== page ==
Thai protesters take to streets in protest at royal insults law

BANGKOK (Reuters) - Hundreds of Thai protesters gathered in Bangkok on Wednesday to demand the release of four activists remanded in custody pending trial on charges of insulting Thailand’s king, a crime punishable by 15 years in prison.

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Many protesters banged pots and pans, borrowing from nightly displays of discontent in neighbouring Myanmar at last week’s coup, while some held Myanmar flags to show support for the country’s pro-democracy movement.

The Bangkok demonstration had originally been organised to show solitary with protesters in Myanmar, but it morphed into calls to change or end the strict “lese majeste” law after the four activists were detained on Tuesday.

Police in riot gear briefly scuffled with protesters when activists marched near a police station. A smoke canister was seen on the ground near the protest site.

“If we come out to the streets in the hundreds of thousands, we can reform monarchy,” protest leader Panusaya “Rung” Sithijirawattanakul said.

Youth-led protests in Thailand last year broke traditional taboos by openly calling for reform of the powerful monarchy and the denial of bail for the four protest leaders prosecuted for royal insults has enraged activists.

About 1,000 protesters had gathered by nightfall, some holding signs that said “free our friends” and “abolish 112”, referring to the article of the criminal code that covers royal insults. Others struck metal pans bearing the numbers 112.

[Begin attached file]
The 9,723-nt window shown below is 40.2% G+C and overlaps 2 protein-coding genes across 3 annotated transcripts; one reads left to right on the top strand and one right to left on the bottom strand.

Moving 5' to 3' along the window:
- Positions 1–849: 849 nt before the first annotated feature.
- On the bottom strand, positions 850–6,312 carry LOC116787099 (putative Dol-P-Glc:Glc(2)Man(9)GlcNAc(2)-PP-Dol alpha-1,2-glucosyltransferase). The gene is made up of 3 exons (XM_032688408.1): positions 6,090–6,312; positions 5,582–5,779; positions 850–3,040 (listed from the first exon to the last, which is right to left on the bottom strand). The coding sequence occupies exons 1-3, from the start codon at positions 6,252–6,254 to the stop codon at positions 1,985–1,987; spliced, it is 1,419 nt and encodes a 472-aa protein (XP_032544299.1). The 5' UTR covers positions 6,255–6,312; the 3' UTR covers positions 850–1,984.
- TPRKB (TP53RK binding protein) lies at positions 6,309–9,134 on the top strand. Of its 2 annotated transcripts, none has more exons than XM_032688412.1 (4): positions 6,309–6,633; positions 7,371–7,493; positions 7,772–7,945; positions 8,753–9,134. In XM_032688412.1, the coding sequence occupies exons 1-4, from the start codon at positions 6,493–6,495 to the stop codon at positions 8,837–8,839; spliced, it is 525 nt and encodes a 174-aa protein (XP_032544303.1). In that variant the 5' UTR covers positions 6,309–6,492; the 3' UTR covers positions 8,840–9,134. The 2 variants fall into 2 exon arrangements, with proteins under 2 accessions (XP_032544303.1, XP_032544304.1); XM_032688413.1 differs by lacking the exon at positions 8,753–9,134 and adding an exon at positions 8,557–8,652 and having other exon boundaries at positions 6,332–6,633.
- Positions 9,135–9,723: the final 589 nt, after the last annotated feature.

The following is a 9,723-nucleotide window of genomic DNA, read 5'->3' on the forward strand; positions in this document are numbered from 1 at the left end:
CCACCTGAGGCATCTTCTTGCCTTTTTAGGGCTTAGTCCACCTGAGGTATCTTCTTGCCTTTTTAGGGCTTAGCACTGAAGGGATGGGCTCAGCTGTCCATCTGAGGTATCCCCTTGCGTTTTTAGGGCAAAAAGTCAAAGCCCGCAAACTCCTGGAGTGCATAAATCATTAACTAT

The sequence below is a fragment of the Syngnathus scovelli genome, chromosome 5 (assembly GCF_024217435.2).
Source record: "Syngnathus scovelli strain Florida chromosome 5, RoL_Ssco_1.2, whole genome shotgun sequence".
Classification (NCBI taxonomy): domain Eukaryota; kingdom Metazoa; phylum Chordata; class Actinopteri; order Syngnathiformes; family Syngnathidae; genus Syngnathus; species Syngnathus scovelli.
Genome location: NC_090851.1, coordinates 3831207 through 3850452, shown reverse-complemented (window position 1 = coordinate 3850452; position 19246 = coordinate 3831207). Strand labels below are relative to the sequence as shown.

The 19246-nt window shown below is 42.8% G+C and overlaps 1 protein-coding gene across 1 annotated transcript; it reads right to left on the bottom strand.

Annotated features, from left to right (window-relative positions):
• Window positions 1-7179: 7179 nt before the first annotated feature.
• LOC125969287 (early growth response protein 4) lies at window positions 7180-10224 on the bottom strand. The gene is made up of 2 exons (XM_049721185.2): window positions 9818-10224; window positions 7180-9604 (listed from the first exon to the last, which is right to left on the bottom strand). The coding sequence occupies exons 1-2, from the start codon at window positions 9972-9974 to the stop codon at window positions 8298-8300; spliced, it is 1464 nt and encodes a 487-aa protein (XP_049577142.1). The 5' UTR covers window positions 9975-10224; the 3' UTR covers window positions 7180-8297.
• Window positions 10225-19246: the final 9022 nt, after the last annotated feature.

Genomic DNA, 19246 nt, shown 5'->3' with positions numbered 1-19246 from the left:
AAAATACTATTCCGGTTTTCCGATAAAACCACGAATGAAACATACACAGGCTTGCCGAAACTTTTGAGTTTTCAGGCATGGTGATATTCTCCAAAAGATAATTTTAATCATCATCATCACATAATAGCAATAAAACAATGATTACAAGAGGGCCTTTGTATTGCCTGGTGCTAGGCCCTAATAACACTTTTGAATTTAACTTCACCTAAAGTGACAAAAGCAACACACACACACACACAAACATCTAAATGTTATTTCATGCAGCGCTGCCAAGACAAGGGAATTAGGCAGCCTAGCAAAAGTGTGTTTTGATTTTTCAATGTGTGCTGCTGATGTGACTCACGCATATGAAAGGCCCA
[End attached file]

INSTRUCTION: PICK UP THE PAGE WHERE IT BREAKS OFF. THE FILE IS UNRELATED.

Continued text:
Some 44 opposition lawmakers earlier on Wednesday submitted a proposal to amend the article.

Protest leaders declared the rally a resumption of last year’s street demonstrations, which were disrupted by a second wave of coronavirus infections that has seen Thailand’s cases increase five-fold since mid-December.

“Today is the first gathering, first opening and a battle after an unjust system jailed our friends,” Panupong Jadnok, a protest leader said.

They renewed last year’s three demands: ousting Prime Minister Prayuth Chan-ocha, rewriting the military-backed constitution and reforming the monarchy.

Panupong said events in Myanmar should inspire the Thai movement.

Prayuth, who led a coup in 2014, said the return of protests will harm Thailand.

“Is it appropriate? If it’s not, then don’t go support them. Haven’t we had enough in Thailand?” he said.

Reporting by Panu Wongcha-um, Atorn Pookasook, Panarat Thepgumpanat and Chayut Setboonsarng; Editing by Martin Petty and Nick Macfie